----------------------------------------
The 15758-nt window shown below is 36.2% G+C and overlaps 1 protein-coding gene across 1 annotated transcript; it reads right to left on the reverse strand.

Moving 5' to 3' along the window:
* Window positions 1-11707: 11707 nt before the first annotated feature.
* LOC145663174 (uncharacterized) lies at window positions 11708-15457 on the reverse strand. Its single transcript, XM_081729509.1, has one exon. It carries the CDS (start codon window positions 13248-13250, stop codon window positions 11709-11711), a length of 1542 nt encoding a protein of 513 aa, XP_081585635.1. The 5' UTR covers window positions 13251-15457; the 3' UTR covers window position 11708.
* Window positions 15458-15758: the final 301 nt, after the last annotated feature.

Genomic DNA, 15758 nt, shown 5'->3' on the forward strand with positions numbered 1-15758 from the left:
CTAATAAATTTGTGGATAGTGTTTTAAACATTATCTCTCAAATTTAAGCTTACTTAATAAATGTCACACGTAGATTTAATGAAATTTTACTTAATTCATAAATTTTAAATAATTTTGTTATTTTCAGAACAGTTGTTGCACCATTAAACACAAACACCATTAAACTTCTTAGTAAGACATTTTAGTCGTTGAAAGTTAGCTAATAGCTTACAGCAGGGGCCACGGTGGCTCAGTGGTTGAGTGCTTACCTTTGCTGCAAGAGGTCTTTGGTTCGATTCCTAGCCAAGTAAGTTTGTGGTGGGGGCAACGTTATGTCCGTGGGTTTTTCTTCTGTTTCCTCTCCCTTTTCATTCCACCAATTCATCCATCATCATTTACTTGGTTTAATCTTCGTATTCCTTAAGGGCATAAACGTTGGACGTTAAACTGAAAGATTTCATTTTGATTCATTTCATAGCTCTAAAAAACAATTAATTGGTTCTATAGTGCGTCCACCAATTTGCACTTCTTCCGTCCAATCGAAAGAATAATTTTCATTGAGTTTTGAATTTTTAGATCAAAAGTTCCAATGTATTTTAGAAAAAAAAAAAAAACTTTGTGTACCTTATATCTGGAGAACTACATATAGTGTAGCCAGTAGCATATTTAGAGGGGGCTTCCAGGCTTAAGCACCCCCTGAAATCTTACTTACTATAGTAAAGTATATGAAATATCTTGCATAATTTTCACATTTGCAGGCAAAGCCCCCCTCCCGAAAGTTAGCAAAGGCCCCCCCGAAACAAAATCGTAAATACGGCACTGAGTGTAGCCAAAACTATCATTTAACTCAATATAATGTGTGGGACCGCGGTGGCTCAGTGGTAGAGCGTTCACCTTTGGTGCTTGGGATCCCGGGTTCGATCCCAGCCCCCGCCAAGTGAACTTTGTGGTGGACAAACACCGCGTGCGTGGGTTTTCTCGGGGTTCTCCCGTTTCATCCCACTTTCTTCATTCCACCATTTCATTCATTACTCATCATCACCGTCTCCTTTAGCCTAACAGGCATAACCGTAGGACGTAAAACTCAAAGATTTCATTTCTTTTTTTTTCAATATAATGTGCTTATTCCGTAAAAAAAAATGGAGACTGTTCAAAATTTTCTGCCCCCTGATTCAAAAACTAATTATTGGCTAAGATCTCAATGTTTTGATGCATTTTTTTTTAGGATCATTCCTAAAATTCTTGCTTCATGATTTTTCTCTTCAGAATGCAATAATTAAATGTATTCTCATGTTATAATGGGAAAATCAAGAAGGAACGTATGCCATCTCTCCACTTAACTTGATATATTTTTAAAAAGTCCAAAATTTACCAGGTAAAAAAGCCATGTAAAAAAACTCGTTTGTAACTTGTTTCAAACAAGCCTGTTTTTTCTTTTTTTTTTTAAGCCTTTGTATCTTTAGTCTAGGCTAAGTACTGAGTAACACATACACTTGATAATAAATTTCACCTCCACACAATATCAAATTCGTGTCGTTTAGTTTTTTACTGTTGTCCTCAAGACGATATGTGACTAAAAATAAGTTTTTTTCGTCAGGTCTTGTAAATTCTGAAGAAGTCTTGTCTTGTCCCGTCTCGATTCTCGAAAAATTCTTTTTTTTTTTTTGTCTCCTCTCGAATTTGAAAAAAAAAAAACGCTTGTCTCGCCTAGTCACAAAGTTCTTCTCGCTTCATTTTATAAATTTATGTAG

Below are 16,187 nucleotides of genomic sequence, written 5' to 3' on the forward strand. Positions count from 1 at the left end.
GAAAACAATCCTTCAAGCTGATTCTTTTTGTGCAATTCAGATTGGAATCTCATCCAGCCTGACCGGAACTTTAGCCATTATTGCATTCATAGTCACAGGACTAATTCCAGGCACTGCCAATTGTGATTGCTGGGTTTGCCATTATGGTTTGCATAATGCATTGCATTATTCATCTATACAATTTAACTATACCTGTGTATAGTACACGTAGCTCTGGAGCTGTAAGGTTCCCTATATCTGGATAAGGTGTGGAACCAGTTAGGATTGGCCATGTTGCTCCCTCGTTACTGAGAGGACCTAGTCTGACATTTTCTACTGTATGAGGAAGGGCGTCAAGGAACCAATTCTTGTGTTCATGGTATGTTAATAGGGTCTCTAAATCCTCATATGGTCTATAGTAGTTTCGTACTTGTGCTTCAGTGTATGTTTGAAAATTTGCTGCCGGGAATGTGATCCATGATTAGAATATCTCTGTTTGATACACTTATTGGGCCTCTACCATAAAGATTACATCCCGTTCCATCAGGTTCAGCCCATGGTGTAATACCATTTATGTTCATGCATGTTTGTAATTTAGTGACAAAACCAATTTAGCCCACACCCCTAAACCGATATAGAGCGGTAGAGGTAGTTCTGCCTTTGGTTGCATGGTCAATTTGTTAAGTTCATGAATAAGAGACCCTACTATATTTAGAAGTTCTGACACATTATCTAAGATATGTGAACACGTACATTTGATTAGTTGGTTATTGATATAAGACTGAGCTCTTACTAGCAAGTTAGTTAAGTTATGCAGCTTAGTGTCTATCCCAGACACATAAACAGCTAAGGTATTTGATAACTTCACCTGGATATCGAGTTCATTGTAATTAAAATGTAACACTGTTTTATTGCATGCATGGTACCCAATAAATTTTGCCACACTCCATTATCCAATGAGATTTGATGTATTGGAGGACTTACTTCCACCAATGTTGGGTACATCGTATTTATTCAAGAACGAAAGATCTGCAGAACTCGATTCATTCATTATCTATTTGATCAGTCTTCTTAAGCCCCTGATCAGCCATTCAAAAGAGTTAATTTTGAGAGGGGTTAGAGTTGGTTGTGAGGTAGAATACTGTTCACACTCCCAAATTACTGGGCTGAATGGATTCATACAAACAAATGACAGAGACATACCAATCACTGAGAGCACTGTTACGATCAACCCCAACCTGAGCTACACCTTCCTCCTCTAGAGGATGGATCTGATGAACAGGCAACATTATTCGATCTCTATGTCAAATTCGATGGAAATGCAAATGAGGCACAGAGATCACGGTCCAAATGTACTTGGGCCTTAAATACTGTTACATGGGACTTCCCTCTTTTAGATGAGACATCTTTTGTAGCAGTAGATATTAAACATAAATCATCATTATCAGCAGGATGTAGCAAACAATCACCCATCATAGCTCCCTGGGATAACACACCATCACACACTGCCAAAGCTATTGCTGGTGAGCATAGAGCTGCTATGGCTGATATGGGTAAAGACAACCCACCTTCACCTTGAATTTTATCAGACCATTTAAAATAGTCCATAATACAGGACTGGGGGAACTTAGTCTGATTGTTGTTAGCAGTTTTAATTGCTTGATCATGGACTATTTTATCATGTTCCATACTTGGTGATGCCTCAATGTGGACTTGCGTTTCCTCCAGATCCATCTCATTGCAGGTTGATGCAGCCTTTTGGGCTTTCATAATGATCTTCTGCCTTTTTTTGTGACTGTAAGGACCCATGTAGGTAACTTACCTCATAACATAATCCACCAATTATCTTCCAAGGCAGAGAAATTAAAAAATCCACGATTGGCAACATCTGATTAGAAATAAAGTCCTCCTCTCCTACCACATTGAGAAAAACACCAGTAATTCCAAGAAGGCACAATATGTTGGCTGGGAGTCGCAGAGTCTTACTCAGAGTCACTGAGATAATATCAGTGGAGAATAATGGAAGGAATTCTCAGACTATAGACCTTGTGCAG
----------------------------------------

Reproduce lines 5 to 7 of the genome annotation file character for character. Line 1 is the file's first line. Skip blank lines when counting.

* Window positions 15458-15758: the final 301 nt, after the last annotated feature.

Genomic DNA, 15758 nt, shown 5'->3' on the forward strand with positions numbered 1-15758 from the left:
CTAATAAATTTGTGGATAGTGTTTTAAACATTATCTCTCAAATTTAAGCTTACTTAATAAATGTCACACGTAGATTTAATGAAATTTTACTTAATTCATAAATTTTAAATAATTTTGTTATTTTCAGAACAGTTGTTGCACCATTAAACACAAACACCATTAAACTTCTTAGTAAGACATTTTAGTCGTTGAAAGTTAGCTAATAGCTTACAGCAGGGGCCACGGTGGCTCAGTGGTTGAGTGCTTACCTTTGCTGCAAGAGGTCTTTGGTTCGATTCCTAGCCAAGTAAGTTTGTGGTGGGGGCAACGTTATGTCCGTGGGTTTTTCTTCTGTTTCCTCTCCCTTTTCATTCCACCAATTCATCCATCATCATTTACTTGGTTTAATCTTCGTATTCCTTAAGGGCATAAACGTTGGACGTTAAACTGAAAGATTTCATTTTGATTCATTTCATAGCTCTAAAAAACAATTAATTGGTTCTATAGTGCGTCCACCAATTTGCACTTCTTCCGTCCAATCGAAAGAATAATTTTCATTGAGTTTTGAATTTTTAGATCAAAAGTTCCAATGTATTTTAGAAAAAAAAAAAAAACTTTGTGTACCTTATATCTGGAGAACTACATATAGTGTAGCCAGTAGCATATTTAGAGGGGGCTTCCAGGCTTAAGCACCCCCTGAAATCTTACTTACTATAGTAAAGTATATGAAATATCTTGCATAATTTTCACATTTGCAGGCAAAGCCCCCCTCCCGAAAGTTAGCAAAGGCCCCCCCGAAACAAAATCGTAAATACGGCACTGAGTGTAGCCAAAACTATCATTTAACTCAATATAATGTGTGGGACCGCGGTGGCTCAGTGGTAGAGCGTTCACCTTTGGTGCTTGGGATCCCGGGTTCGATCCCAGCCCCCGCCAAGTGAACTTTGTGGTGGACAAACACCGCGTGCGTGGGTTTTCTCGGGGTTCTCCCGTTTCATCCCACTTTCTTCATTCCACCATTTCATTCATTACTCATCATCACCGTCTCCTTTAGCCTAACAGGCATAACCGTAGGACGTAAAACTCAAAGATTTCATTTCTTTTTTTTTCAATATAATGTGCTTATTCCGTAAAAAAAAATGGAGACTGTTCAAAATTTTCTGCCCCCTGATTCAAAAACTAATTATTGGCTAAGATCTCAATGTTTTGATGCATTTTTTTTTAGGATCATTCCTAAAATTCTTGCTTCATGATTTTTCTCTTCAGAATGCAATAATTAAATGTATTCTCATGTTATAATGGGAAAATCAAGAAGGAACGTATGCCATCTCTCCACTTAACTTGATATATTTTTAAAAAGTCCAAAATTTACCAGGTAAAAAAGCCATGTAAAAAAACTCGTTTGTAACTTGTTTCAAACAAGCCTGTTTTTTCTTTTTTTTTTTAAGCCTTTGTATCTTTAGTCTAGGCTAAGTACTGAGTAACACATACACTTGATAATAAATTTCACCTCCACACAATATCAAATTCGTGTCGTTTAGTTTTTTACTGTTGTCCTCAAGACGATATGTGACTAAAAATAAGTTTTTTTCGTCAGGTCTTGTAAATTCTGAAGAAGTCTTGTCTTGTCCCGTCTCGATTCTCGAAAAATTCTTTTTTTTTTTTTGTCTCCTCTCGAATTTGAAAAAAAAAAAACGCTTGTCTCGCCTAGTCACAAAGTTCTTCTCGCTTCATTTTATAAATTTATGTAG